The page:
Explain to …

Time required:  Short

Grading:  Optional

Disciplines: All

Why:  When students explain difficult concepts to someone unfamiliar with the material, they are forced to understand the concept and their learning is reinforced. Setting a word limit will require students to home in on what is important.  The activity can also serve as an informal assessment.

How

  • Select a concept important to your course content
  • Direct students to explain the concept to someone unfamiliar with the topic.  Little brothers, mothers, and classmates in other majors are good options.
  • Set a word limit in the range of 50-100 words.   

Examples

  • Explain to your parent why water stays in a pail when swung in a vertical circle around your head (Bean, 2011 p. 152). 
  • Your brother writes you a frustrated email about his two year old son’s seemingly endless tantrums and strong-willed nature. Write back explaining why this behavior is to be expected according to Erikson’s psychosocial theory. Give him tips on how to help his son during this stage.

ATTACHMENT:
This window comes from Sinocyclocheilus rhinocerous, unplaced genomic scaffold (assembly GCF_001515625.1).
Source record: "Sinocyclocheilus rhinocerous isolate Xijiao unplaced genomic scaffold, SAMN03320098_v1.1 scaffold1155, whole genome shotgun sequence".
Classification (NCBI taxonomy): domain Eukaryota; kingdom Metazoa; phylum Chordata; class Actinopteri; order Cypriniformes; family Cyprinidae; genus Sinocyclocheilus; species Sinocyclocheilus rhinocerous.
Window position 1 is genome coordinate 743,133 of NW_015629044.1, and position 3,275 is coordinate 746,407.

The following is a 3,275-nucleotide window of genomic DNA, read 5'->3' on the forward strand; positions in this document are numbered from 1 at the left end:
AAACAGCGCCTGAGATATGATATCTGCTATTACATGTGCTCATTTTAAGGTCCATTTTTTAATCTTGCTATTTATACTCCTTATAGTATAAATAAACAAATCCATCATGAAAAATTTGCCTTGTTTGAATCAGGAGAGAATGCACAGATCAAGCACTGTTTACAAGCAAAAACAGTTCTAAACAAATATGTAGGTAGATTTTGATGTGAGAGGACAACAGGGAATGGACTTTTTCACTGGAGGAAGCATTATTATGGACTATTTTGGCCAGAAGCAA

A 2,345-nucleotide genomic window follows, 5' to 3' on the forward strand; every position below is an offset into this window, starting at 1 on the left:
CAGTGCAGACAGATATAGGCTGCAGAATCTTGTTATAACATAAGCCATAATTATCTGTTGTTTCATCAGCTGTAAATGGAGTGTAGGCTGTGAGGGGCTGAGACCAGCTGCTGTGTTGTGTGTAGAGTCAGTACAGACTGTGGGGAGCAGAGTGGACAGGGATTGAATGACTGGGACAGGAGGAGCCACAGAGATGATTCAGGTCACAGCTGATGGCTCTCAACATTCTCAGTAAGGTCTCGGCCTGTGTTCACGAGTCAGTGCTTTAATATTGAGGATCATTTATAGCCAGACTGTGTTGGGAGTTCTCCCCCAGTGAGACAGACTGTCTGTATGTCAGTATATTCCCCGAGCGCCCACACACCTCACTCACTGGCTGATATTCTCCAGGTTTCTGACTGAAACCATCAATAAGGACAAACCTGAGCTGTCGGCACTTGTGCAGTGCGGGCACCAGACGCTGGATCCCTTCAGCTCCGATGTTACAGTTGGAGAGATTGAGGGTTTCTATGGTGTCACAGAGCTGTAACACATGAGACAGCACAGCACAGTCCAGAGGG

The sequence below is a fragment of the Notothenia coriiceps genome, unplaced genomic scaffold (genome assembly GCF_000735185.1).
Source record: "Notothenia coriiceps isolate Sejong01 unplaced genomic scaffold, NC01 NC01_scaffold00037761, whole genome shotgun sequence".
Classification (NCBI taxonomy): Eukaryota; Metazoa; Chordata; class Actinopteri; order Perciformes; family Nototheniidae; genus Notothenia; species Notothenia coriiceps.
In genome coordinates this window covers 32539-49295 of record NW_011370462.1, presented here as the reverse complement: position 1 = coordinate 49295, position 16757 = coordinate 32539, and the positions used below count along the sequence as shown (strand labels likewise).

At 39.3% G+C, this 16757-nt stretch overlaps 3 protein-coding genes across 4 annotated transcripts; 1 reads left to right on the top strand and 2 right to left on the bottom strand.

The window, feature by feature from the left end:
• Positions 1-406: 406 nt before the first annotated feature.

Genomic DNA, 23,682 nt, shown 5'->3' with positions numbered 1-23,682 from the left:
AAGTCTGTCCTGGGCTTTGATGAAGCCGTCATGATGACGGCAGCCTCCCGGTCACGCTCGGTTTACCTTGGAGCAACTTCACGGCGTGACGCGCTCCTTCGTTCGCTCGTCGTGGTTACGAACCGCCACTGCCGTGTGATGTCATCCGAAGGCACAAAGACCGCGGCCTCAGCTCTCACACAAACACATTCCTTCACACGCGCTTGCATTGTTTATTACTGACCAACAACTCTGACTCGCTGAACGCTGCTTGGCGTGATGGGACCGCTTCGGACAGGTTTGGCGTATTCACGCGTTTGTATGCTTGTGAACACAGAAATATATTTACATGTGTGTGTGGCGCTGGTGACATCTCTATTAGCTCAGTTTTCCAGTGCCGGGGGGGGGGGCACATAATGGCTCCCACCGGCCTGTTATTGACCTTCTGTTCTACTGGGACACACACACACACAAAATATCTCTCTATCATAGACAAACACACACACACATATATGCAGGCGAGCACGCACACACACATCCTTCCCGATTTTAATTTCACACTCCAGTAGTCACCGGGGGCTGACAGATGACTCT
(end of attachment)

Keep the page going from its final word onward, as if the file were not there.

• Explain the nervous system to a 10 year old. 
  • Explain to your grandparent how playing peek-a-boo with an infant is actually helping build their brain. 

This activity has several deployment options:

  • It can be an assignment required for submission which will allow you to assess understanding and possible mistaken ideas.  You can offer feedback or not.
  • Discussion boards with different concepts and smaller groups is another possibility.  Students can respond to each other’s posts.  You can monitor to correct any misinformation.
  • You can choose concepts and groups on a rotating basis.
  • You can choose to allow drawings, diagrams, or formulas.

Adapted from Engaging Ideas by John C. Bean